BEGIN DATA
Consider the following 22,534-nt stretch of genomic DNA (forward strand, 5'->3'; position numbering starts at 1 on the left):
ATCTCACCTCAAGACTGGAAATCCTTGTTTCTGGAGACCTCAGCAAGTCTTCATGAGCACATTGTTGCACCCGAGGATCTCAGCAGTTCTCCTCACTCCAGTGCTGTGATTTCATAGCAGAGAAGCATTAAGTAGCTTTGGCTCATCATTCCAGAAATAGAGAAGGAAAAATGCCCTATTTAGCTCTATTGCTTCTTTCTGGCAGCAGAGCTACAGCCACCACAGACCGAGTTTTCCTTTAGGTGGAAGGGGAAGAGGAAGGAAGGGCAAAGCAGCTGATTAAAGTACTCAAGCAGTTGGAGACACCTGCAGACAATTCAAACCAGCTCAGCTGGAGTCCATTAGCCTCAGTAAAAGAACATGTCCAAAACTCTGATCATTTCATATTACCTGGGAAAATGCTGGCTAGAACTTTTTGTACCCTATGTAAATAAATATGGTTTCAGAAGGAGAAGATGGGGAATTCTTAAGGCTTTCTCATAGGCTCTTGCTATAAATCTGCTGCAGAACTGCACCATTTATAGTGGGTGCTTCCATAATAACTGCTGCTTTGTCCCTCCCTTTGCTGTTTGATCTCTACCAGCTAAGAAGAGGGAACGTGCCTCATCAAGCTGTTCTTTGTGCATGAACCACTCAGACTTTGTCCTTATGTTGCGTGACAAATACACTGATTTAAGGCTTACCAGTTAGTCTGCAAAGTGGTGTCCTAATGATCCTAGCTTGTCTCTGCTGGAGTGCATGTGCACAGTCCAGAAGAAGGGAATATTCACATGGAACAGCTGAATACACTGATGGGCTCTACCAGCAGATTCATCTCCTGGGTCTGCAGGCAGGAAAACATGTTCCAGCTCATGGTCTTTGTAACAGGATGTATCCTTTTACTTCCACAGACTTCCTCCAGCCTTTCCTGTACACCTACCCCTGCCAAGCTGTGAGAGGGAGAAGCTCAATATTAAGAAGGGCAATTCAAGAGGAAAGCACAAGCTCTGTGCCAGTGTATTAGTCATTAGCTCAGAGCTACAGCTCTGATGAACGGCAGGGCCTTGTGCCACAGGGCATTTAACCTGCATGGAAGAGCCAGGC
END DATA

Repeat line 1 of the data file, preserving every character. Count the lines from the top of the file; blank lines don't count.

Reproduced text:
Consider the following 22,534-nt stretch of genomic DNA (forward strand, 5'->3'; position numbering starts at 1 on the left):